Housing + Biennial Theme, 2016-2018

Housing is essential for a functional life
Housing can be the foundation for a social community
Housing can stimulate community building
Housing extends beyond the private realm
Housing can be an essential part of infrastructure
Housing needs support of services and institutions
Housing is an important factor in community health
Housing ownership is an entry to the economy
Housing is the largest fabric of urbanity

The provision of affordable housing is a colossal challenge with an urgent and acute need for new solutions. In industrialized nations, housing is often the most expensive item in household budgets. Homelessness is one of the primary challenges faced by cities, with estimates for homeless populations reaching 600,000 in Europe and over 750,000 in the United States (UNHABITAT, 2011). Research suggests that in cities in developing countries, 881 million people live in slums, and by 2025, that number is likely to increase by 1.6 billion. In South Asia, housing deficits amount to 38 million dwellings. Due to a lack of affordable and well-located housing alternatives, the informal sector provides between 60 and 90 percent of housing in Zambia, Lima, Caracas and Ghana (UNHABITAT World Cities Report, 2016). With growing concerns of rapid rural to urban migration, natural disasters, and unprecedented rates of urbanization, these trends are likely to continue. The challenges to housing need to be addressed in interdisciplinary and multi-scalar ways; the traditional role of housing purely as shelter needs to be confronted.

Attempts at comprehensive affordable housing solutions have escaped the efforts of governments, private enterprises, and non-governmental organizations alike. Yet there are examples of progress made in the fields of social science, policy, and humanities. Design, however, is typically not an approach that comes to mind when one refers to housing affordability, whether at the scale of the house, neighborhood, or city. There is a dearth of affordable housing design that is inspiring, sustainable, inclusive, or substantial enough to satisfy the full spectrum of human rights and aspirations at a meaningful scale.

With growing concerns of rapid rural to urban migration, natural disasters, and unprecedented rates of urbanization, the MIT Norman B. Leventhal Center for Advanced Urbanism (LCAU) seeks to investigate the potential of multi-scalar design in addressing some of these challenges. The LCAU is exploring these innovations and more, culminating in an international exhibition and conference in May 2018.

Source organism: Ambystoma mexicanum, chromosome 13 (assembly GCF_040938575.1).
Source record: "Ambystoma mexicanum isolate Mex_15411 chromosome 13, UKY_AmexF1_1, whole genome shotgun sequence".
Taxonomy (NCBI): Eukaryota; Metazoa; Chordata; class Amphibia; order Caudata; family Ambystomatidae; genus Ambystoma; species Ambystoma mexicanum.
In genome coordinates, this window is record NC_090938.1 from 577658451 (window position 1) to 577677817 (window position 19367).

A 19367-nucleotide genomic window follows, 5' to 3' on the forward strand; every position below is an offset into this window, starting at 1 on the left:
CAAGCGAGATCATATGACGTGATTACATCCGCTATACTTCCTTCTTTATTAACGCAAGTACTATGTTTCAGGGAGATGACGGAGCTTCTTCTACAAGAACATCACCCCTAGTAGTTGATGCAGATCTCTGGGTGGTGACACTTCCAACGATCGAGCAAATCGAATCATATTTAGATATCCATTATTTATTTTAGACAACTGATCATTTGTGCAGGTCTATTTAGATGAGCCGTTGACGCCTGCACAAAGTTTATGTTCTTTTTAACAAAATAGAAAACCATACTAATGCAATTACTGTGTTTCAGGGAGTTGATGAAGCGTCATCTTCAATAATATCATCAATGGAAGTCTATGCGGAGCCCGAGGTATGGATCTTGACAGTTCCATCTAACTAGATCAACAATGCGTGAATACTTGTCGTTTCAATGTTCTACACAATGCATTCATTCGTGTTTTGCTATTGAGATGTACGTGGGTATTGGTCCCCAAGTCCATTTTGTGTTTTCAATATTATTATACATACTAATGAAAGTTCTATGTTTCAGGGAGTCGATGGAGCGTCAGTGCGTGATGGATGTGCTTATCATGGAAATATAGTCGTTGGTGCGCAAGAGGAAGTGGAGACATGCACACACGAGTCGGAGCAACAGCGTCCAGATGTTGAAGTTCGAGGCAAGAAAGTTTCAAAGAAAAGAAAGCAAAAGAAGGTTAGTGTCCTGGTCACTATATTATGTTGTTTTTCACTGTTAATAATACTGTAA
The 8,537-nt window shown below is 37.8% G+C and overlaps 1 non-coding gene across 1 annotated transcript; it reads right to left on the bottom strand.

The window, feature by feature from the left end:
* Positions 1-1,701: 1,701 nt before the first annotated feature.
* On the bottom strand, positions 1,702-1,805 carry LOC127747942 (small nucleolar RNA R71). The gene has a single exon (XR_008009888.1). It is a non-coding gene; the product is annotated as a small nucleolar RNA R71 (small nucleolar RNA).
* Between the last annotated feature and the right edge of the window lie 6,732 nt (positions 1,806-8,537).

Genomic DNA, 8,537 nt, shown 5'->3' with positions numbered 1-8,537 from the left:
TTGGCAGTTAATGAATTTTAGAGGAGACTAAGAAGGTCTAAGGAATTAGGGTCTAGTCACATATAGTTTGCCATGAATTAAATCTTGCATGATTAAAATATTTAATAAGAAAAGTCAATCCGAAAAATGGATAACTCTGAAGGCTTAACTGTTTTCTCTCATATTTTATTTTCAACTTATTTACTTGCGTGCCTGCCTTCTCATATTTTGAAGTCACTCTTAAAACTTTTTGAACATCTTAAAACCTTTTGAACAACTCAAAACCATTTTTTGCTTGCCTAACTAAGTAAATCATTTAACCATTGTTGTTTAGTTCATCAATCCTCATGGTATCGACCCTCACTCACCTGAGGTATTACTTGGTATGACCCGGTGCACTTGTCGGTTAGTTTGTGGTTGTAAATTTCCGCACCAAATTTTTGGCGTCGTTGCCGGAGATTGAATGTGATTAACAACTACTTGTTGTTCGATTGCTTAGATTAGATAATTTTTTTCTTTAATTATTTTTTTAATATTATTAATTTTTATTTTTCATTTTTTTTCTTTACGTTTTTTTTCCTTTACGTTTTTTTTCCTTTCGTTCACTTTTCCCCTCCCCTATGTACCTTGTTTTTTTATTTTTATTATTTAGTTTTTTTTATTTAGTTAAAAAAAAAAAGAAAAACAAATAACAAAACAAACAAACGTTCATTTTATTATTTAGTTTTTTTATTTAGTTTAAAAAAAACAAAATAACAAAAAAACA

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Exhibition and Conference: Adèle Naudé Santos

Exhibition Curator: Gabriel Kozlowski
Conference Curator: Laura Wainer
Art Director: Paul Montie
Graphic Identity: Siena Scarff Design
Map Production: Waishan Qiu
Model Fabrication: Joey Jacobsen
Table Fabrication:  Airport Railings Co. Ltd. 
Publication Production: Sneha Mandhan
Short Films by: Matthew Niederhauser and John Fitzgerald.
Main Exhibition Team: Justin Lim, Juncheng Yang and Alexander Wiegering
Exhibition Assistants: Diana Ang, Giovanni Bellotti, Andrew Brose, Sarah Brown, Sea Hoon Kim, Kelly Main, and Manuela Uribe.
Faculty collaborators: Anton Garcia-Abril, Marie Law Adams, Azra Aksamija, Angelo Bucci, Lorena Bello Gomez, Mark Goulthorpe, Sheila Kennedy, Debora Mesa Molina, Brent D. Ryan, Larry Sass, Rafi Segal, and James L. Wescoat Jr.

MIT student workshop participants: Diana Ang, Andrea Baena, Natalie Bellefleur, Giovanni Bellotti, Xhulio Binjaku, Kyle Branchesi, Andrew Brose, Sarah Brown, Wenxin Cai, Wan Chantavilasvong, Bumsuk Cho, Eric Van Dreason, Jaya Eyzaguirre, Paloma Gonzalez, Daniel Heriberto, Monica Hutton, Max Jarosz, Zain Karsan, Kadeem Khan, Alexander Kobald, Jacob Kohn, Justin Lim, Qianhui Liang, Yi Liu, Mary Lynch-Lloyd, Kelly Main, Anne Marie Graziano, Daniel Marshall, Joshua Morrison, Alina Nazmeeva, Rushil Palavajjhala, Sean Phillips, Karthikeyan Kuppu Sundara Raman, Helena Rong, Ellen Shakespear, Maya Shopova, Taeseop Shin, Ranu Singh, Angelos Siampakoulis, Nneka Sobers, Danniely Staback, Tyler Swingle, Yair Titelboim, Sera Tolgay, Waishan Qiu, Manuela Uribe, Ayna Verella, Ching Ying Ngan, Alexander Wiegering, Yue Wu, Daya Zhang.


Apr 06, 2018

Paavo Monkkonen (Luskin School of Public Affairs, UCLA) analyzes global challenges to urban housing policy: that it is difficult to mass produce housing well; that community-based upgrading programs often fail to benefit the worst off; and that ultimately, housing policy is a political problem that often fails to consider the diversity of populations at the expense of the least powerful.

housing policy, Global South
Apr 06, 2018

A government task force is considering a wide range of options for making better use of available land. Architects and developers have also put forward some novel proposals. While some ideas use traditional expertise, other may reshape the future of housing in the city.

Hong Kong, design innovation, land, Density
Apr 06, 2018

Red Hook Brooklyn got hit hard by Hurricane Sandy. Alexandros Washburn, professor, resident and former chief urban designer of New York City was looking for ways to protect his community from the next flood when he discovered an unfinished underwater island in the New York harbor that could hold the key to Brooklyn's resilient future.

Resilient infrastruture, affordable housing, NYC
Mar 02, 2018

“Design professionals need to read the existing spatial language and replicate it or amplify it. There is a visible spatial language to a settlement. You can’t disregard the unspoken.” Andy Bolnick

slum upgrading, land, shelter, environmental risk, community, Africa
Mar 02, 2018

A new coalition of housing groups and non-profits claim that the topic is the “largest, least discussed” challenge in the U.S.

housing, real estate markets, politics, advocacy
Fall 2016